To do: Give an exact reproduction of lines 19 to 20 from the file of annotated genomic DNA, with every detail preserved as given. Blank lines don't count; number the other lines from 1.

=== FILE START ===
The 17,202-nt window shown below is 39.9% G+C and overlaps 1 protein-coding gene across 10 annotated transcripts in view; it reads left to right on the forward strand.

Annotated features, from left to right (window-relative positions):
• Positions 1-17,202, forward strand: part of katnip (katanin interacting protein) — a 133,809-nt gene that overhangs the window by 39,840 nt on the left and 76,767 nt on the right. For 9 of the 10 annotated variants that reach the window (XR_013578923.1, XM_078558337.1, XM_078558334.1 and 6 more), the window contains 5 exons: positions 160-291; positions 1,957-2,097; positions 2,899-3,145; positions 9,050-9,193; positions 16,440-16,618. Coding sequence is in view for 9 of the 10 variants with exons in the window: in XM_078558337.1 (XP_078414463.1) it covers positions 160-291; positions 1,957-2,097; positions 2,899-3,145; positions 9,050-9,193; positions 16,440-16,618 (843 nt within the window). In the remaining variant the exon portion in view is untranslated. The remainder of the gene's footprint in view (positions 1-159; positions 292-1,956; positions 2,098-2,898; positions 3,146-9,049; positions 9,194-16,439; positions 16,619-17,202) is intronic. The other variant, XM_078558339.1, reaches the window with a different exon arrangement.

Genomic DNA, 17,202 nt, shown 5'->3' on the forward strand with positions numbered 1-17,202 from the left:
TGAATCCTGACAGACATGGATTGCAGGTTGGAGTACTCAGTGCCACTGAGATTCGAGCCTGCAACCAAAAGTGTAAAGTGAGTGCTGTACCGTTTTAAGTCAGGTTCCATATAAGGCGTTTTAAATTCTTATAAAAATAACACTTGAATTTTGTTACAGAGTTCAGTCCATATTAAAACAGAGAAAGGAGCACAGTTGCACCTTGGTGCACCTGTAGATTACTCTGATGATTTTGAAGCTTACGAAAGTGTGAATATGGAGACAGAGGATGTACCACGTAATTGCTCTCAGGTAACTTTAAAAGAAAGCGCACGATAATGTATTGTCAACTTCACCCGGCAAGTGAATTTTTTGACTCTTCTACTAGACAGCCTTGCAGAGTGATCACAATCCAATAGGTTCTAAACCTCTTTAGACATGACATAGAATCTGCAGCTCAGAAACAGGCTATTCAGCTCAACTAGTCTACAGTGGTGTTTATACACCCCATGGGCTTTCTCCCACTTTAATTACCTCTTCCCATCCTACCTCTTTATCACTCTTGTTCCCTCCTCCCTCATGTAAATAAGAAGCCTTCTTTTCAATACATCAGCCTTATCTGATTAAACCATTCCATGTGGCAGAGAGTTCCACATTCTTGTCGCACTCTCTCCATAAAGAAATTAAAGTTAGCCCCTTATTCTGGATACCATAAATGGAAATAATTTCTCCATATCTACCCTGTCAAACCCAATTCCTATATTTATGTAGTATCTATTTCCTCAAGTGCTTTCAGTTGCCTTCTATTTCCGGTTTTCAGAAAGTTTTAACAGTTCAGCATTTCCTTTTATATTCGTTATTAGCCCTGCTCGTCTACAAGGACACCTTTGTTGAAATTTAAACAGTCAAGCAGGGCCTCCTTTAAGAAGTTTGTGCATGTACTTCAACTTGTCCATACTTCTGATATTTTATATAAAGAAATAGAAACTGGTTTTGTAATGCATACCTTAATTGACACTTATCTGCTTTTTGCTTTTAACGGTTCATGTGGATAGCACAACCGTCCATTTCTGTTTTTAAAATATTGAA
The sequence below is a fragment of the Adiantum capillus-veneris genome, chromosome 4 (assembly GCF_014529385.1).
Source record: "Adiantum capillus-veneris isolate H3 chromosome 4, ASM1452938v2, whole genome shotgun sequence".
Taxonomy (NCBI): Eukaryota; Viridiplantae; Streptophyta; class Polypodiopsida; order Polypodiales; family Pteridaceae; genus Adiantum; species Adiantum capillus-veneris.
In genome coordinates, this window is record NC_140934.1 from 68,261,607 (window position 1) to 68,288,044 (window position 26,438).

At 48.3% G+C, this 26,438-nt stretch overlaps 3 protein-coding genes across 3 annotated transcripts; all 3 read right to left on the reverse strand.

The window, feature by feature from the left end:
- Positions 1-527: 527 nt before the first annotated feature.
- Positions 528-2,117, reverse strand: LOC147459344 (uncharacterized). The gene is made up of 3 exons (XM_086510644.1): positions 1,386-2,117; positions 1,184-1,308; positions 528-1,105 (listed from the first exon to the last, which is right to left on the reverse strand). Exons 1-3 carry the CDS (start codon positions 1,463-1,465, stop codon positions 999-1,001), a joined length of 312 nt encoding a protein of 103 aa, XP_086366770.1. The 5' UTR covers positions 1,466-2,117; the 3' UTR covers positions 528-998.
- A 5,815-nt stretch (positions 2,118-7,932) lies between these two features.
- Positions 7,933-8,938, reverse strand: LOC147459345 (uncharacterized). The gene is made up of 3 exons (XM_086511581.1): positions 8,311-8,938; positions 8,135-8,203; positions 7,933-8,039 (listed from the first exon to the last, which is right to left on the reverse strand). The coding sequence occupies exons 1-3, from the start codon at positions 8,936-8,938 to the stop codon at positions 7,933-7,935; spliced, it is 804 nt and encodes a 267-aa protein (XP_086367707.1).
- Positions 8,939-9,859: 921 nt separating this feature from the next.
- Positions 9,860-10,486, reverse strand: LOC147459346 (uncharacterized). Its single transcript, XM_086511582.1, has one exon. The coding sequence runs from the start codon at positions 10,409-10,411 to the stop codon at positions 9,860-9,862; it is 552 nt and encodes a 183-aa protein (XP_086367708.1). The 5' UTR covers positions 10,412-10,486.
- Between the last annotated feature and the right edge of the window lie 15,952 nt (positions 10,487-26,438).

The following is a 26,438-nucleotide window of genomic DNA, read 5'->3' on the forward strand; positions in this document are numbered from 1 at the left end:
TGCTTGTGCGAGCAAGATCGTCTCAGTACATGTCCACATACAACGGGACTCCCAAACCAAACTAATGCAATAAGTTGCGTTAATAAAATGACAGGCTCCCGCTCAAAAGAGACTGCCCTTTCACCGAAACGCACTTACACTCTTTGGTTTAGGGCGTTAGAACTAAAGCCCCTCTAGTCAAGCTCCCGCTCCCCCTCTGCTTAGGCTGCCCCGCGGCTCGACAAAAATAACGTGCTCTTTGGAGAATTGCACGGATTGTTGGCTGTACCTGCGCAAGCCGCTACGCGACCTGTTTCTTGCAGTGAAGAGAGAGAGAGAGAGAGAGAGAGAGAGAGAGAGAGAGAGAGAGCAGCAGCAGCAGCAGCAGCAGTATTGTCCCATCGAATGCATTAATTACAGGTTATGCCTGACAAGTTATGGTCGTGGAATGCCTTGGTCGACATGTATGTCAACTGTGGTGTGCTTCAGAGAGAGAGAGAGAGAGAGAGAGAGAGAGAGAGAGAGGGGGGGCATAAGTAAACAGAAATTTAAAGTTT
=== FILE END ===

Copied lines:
The following is a 26,438-nucleotide window of genomic DNA, read 5'->3' on the forward strand; positions in this document are numbered from 1 at the left end:
TGCTTGTGCGAGCAAGATCGTCTCAGTACATGTCCACATACAACGGGACTCCCAAACCAAACTAATGCAATAAGTTGCGTTAATAAAATGACAGGCTCCCGCTCAAAAGAGACTGCCCTTTCACCGAAACGCACTTACACTCTTTGGTTTAGGGCGTTAGAACTAAAGCCCCTCTAGTCAAGCTCCCGCTCCCCCTCTGCTTAGGCTGCCCCGCGGCTCGACAAAAATAACGTGCTCTTTGGAGAATTGCACGGATTGTTGGCTGTACCTGCGCAAGCCGCTACGCGACCTGTTTCTTGCAGTGAAGAGAGAGAGAGAGAGAGAGAGAGAGAGAGAGAGAGAGAGAGAGCAGCAGCAGCAGCAGCAGCAGTATTGTCCCATCGAATGCATTAATTACAGGTTATGCCTGACAAGTTATGGTCGTGGAATGCCTTGGTCGACATGTATGTCAACTGTGGTGTGCTTCAGAGAGAGAGAGAGAGAGAGAGAGAGAGAGAGAGAGAGGGGGGGCATAAGTAAACAGAAATTTAAAGTTT